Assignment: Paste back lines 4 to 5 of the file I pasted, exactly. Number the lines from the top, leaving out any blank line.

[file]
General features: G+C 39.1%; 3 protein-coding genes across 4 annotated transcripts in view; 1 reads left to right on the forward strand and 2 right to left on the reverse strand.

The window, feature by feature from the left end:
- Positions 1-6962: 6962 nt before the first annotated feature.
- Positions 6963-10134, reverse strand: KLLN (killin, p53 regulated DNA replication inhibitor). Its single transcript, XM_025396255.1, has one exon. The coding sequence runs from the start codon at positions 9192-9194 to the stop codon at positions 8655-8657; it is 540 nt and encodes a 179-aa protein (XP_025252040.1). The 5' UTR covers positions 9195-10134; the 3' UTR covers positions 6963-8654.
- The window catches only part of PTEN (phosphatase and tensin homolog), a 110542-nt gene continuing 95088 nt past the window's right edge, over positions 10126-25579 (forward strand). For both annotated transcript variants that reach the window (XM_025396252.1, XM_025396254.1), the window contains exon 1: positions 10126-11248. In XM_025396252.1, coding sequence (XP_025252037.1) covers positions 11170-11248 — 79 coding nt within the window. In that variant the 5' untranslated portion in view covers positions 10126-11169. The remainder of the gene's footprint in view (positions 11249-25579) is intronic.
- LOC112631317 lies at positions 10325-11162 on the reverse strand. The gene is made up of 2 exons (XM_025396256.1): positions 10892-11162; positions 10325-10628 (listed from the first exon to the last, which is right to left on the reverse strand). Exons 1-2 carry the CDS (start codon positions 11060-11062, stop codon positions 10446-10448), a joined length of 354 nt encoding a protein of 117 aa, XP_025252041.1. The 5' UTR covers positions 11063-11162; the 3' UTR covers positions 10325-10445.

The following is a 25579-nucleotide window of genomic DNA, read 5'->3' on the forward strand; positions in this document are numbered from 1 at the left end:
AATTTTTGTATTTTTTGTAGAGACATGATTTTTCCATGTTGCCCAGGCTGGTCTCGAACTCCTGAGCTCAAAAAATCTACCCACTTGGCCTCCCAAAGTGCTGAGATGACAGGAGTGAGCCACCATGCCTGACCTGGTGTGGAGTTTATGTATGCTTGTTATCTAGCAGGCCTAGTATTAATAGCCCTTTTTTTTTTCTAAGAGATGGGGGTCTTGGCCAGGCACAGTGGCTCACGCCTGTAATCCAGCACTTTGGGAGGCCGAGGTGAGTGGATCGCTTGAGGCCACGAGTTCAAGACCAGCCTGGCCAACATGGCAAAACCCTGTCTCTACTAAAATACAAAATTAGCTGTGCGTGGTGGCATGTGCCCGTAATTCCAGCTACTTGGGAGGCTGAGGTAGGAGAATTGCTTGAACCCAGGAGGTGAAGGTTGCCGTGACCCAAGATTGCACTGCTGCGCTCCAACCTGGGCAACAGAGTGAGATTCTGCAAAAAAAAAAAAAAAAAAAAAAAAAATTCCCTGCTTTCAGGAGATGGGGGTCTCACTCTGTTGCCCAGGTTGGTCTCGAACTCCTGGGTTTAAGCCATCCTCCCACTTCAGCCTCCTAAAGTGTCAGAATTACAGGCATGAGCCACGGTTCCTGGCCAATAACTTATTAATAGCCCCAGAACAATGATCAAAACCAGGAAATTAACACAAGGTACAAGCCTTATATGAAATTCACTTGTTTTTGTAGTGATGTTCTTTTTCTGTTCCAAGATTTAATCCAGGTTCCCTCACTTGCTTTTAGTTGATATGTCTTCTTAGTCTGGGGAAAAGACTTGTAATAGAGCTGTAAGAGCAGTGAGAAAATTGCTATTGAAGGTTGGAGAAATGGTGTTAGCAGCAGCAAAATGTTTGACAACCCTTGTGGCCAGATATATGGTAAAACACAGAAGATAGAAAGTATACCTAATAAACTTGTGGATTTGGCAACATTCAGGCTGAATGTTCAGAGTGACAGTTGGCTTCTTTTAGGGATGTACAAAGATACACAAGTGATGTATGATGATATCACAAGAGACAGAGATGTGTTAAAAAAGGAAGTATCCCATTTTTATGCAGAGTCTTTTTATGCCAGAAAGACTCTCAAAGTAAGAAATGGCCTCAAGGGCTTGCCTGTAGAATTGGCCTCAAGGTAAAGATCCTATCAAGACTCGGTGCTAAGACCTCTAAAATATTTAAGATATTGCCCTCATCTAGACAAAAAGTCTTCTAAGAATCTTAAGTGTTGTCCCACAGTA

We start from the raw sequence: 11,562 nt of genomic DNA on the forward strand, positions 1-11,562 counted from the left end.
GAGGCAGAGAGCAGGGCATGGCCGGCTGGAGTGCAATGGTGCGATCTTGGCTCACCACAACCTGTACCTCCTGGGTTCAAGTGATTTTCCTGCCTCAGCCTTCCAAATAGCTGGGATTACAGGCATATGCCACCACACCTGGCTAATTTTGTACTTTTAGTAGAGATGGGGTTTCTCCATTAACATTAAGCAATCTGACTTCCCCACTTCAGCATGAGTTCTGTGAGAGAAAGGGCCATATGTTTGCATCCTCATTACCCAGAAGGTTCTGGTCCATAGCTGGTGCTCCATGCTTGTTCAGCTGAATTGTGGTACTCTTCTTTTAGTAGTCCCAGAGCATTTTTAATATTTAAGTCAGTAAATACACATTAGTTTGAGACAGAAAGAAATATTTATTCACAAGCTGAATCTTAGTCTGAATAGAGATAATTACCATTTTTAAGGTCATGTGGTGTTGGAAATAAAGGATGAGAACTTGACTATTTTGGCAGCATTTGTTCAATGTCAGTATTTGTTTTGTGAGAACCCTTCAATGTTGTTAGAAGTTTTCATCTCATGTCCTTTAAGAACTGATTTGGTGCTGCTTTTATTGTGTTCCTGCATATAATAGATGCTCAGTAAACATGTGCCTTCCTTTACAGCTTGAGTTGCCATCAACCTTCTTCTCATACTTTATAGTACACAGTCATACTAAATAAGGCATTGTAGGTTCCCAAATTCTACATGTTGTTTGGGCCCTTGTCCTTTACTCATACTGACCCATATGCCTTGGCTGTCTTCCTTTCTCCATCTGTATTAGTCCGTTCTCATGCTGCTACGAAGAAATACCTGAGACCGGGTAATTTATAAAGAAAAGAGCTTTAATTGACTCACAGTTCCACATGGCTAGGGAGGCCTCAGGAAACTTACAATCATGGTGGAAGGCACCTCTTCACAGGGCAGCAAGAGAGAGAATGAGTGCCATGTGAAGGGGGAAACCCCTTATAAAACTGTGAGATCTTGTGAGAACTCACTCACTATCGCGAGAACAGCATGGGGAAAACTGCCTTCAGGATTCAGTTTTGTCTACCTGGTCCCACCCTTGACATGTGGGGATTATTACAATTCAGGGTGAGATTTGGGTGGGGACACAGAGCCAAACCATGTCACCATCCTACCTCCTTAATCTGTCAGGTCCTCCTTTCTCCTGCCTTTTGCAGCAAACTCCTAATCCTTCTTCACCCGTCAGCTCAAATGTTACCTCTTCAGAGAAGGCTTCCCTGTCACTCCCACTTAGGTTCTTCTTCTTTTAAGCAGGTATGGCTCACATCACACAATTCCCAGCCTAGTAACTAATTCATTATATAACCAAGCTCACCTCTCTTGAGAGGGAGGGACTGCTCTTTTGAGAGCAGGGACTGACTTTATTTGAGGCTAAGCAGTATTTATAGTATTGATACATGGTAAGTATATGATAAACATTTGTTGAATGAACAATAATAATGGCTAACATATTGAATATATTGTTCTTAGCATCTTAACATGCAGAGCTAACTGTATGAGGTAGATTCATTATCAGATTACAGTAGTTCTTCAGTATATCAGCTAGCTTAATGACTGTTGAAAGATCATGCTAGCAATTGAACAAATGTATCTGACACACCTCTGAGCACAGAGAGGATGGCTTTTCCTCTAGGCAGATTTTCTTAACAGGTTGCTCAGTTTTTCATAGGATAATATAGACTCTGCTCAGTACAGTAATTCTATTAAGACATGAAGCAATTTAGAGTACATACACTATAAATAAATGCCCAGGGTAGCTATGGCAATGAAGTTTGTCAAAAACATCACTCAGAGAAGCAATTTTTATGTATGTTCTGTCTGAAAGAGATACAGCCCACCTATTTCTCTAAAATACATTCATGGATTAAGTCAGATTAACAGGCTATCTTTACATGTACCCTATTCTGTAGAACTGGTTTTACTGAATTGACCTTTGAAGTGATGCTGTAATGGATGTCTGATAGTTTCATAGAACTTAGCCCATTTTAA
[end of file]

- Positions 6963-10134, reverse strand: KLLN (killin, p53 regulated DNA replication inhibitor). Its single transcript, XM_025396255.1, has one exon. The coding sequence runs from the start codon at positions 9192-9194 to the stop codon at positions 8655-8657; it is 540 nt and encodes a 179-aa protein (XP_025252040.1). The 5' UTR covers positions 9195-10134; the 3' UTR covers positions 6963-8654.
- The window catches only part of PTEN (phosphatase and tensin homolog), a 110542-nt gene continuing 95088 nt past the window's right edge, over positions 10126-25579 (forward strand). For both annotated transcript variants that reach the window (XM_025396252.1, XM_025396254.1), the window contains exon 1: positions 10126-11248. In XM_025396252.1, coding sequence (XP_025252037.1) covers positions 11170-11248 — 79 coding nt within the window. In that variant the 5' untranslated portion in view covers positions 10126-11169. The remainder of the gene's footprint in view (positions 11249-25579) is intronic.